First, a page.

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I'm married to a beautiful wife and we have four kids (3 girls and a boy). I've been teaching college level Bible and Theology classes for a few years now (since 2007), and enjoy hanging out with my family, running, surfing, and life in SoCal. Before I became a teacher, I was in school. Lots and lots of school. I did a B.A. and M.Div here in SoCal, and then did a Ph.D. in Scotland in NT studies. Before coming to EBC, I taught at Nottingham University for a semester, and Cedarville University for a couple of years. Along with surfing, I also love to research and write, and I've written a few things on Paul, Early Judaism, and Hell.
  • Danielle A.

    Thanks for starting this dialog (I know I’m a little late in the game!), I do however have a question regarding the term/label “Gay Christian”. How do you feel personally about using that terminology as a title of a person or persons?

    To be clear I am speaking about those who believe that gay = sinful.

    I have always been kind of perplexed by this term honestly. As a Christian, is it even really necessary to preface our faith with our sexual orientation (or with any lifestyle, really) ? I have heard arguments for both sides and honestly, other than the gay community, do we hear other people groups classify themselves with a lifestyle prefacing their belief in Christ? The best answer I received was from a person who formerly lived a gay lifestyle and has since changed his life due to receiving Christ. He told me that he does not believe in the term “gay Christian” bc as a former captive to homosexual desires, he feels that by labeling himself as such, would be glorifying the sin in a sense. God has redeemed him, therefore as a new creation in Christ, he is now dead to his sin, why carry the title?

    Would love to hear your thoughts, like you, I am very open to hearing all sides of this discussion topic.

    Thanks again!

    • Preston

      Ya, I’m fine with it. “Gay” simply means that a guy is attracted to guys. It doesn’t mean they are acting on that attraction. Even if someone is gay and struggles with it (i.e. they act on it from time to time), this is no different from a heterosexual person acting on their desires from time to time.

      So, if a person can struggle with greed, heterosexual lust, etc. and still be a Christian, then I’d say someone could be gay and be a Christian.

      I guess one problem I have with the “gay” Christian is the same I’d have with “American” Christian, or “Baptist” Christian. I don’t love to see other identities take the place of our supreme identity in Christ.

      • Danielle A.

        I couldn’t agree more with your last sentence. But, I don’t
        necessarily see “gay christian” as the same or even comparable to
        specifying certain denominations or cultures prefacing a person’s faith in Christ. I suppose that’s because I see one as a stronghold and the other as not. If we agree that homosexuality is sinful in the sight of God then wouldn’t the term “gay” be just that (a stronghold, or bondage)?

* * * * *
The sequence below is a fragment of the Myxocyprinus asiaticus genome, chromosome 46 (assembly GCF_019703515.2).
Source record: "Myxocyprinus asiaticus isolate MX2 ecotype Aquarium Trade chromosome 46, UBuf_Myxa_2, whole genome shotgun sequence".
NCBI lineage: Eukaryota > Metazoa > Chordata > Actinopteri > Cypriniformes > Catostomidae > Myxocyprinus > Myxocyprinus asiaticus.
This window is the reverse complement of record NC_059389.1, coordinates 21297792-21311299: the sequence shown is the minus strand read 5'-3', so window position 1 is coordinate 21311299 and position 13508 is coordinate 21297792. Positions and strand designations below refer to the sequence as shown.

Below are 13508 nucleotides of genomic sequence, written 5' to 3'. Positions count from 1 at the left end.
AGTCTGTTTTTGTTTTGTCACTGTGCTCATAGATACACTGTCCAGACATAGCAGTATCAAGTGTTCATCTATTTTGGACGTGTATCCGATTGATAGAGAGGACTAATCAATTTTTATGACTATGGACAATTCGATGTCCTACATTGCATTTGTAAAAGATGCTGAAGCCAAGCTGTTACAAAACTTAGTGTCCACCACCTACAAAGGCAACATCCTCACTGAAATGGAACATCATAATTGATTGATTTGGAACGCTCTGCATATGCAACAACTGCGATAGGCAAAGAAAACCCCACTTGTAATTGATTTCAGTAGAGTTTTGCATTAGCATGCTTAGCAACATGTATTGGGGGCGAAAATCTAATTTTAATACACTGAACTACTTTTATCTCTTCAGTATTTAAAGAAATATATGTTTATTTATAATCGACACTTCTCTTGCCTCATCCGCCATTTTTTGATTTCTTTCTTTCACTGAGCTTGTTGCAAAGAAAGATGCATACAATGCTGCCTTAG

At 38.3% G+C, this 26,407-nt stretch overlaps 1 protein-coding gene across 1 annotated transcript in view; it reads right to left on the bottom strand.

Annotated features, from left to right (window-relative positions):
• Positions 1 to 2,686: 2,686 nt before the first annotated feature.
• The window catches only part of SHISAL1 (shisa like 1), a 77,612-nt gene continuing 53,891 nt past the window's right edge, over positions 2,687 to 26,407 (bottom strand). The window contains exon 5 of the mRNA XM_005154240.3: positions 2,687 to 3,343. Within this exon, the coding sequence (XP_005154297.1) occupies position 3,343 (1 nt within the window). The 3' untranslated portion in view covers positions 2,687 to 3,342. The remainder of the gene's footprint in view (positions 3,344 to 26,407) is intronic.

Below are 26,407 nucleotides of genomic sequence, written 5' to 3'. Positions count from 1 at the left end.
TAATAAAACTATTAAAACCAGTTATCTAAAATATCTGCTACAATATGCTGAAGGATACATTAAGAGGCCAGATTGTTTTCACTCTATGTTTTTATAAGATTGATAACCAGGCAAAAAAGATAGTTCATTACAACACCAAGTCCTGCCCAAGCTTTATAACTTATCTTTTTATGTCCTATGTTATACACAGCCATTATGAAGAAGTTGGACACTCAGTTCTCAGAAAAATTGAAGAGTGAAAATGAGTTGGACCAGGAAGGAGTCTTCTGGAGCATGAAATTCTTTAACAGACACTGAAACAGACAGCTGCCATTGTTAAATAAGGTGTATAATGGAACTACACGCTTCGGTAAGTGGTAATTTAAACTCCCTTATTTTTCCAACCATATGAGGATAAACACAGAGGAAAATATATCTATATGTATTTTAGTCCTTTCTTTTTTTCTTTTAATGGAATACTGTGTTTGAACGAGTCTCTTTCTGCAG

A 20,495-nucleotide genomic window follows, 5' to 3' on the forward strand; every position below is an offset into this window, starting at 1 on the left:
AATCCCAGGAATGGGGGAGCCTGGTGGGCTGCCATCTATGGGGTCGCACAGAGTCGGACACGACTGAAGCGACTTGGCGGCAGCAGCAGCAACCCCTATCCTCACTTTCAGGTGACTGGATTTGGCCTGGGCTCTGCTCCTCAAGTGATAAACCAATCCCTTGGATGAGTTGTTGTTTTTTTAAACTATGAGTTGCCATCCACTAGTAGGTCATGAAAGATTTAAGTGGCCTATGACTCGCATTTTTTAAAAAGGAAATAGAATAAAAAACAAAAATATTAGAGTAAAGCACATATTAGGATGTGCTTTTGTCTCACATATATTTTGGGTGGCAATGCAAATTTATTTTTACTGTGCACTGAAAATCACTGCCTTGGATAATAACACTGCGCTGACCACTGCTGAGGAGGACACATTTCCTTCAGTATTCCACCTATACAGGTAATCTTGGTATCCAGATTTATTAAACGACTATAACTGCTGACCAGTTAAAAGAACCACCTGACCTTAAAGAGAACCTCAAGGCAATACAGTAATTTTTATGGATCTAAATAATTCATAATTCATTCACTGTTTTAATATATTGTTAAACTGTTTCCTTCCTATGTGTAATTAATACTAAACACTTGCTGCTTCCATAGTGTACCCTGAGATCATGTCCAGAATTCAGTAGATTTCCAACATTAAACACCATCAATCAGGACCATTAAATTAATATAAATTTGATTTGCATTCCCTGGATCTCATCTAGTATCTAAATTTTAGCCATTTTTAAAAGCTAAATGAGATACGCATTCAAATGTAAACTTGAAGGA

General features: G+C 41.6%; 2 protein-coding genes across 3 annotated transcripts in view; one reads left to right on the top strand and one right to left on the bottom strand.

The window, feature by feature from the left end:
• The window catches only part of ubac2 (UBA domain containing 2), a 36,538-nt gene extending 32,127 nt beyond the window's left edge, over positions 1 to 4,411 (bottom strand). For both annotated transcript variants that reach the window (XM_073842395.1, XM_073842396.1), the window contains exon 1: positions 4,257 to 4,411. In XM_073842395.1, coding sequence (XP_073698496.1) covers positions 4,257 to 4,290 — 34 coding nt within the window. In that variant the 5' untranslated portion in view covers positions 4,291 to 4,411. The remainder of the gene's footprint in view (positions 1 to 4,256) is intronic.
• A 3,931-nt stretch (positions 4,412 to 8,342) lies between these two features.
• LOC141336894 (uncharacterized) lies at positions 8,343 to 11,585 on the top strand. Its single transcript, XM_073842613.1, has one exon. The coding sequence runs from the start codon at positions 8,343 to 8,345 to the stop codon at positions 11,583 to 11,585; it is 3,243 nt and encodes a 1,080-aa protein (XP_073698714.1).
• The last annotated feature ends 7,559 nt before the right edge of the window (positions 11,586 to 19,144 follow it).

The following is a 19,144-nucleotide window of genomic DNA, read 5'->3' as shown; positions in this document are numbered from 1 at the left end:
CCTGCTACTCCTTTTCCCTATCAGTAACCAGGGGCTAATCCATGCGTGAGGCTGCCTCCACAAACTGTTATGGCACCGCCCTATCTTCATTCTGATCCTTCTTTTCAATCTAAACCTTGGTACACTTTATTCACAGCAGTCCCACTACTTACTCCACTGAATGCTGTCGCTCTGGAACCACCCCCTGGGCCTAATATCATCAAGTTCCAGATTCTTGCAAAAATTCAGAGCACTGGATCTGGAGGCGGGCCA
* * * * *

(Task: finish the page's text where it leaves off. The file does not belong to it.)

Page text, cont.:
Maybe, I am not quite certain on where you stand with the whole “being both gay and a Christian”? Perhaps I will just wait to read your book 🙂 In my opinion someone can totally be struggling with same sex desires, lusts, etc just as any other struggle/temptation/stronghold that any human can be born into or struggle with in life, and not have to be identified as “gay” or “homosexual”. We all have our thorns, right? I think if we had to be identified by our specific sins, we would in essence, be slaves to our sins. Christ calls us to “go and sin no more” (John 8:11). Paul tells us that when we are actively in our sin, we are dead in them. (paraphrasing Eph. 2:1) —
        (Also, side note, please forgive me for messing up my words in my
        previous comment – I meant to say he is now alive, where before he was dead in his sin) The very message of the gospel is that we have been redeemed, forgiven, and made new by the grace of our savior, Jesus Christ. In saying that, Christ exemplified to us that we are not judges and condemners ourselves, only God is the final judge, we therefore, as his followers are called to speak and display his truth and abide in his word. Daily we sin, but daily we repent and ask to be changed and made new. And through him we have power to break away from/overcome our strongholds and obtain freedom here on earth.

        I guess to me, by a Christian calling themselves “gay”, I see them as still clinging to their old selves and therefore not claiming their new
        [reborn] self in Christ. If that makes sense?
        In conclusion, I hope that by reading this you do not think I am being
        judgmental or too critical of those who are struggle with same sex
        attraction. I have a heart for this topic for sure and my desire if
        anything is to share the freedom that we have in Christ with people, we no longer have to live as slaves to sin. Sin is sin, it comes in so
        many different forms, and we all have to face it in this world
        regardless of who we are. My sin is no different from yours, right? But if we truly believe that Christ overcame the world (John 16:33), we can totally believe that he is capable to give us the power to overcome our sins, bypass our everyday distractions, and be free to focus fully on Him. (And yes, I know that this is all much easier said than done, I am not in any way downplaying the struggle and temptation of sin). If anything, I just want to be clear of who Jesus is and the power that He has, and has given to us by His Spirit! That truth cannot be overlooked.

        Thank you for responding to me. And if you read this, thank you for reading.
        Danielle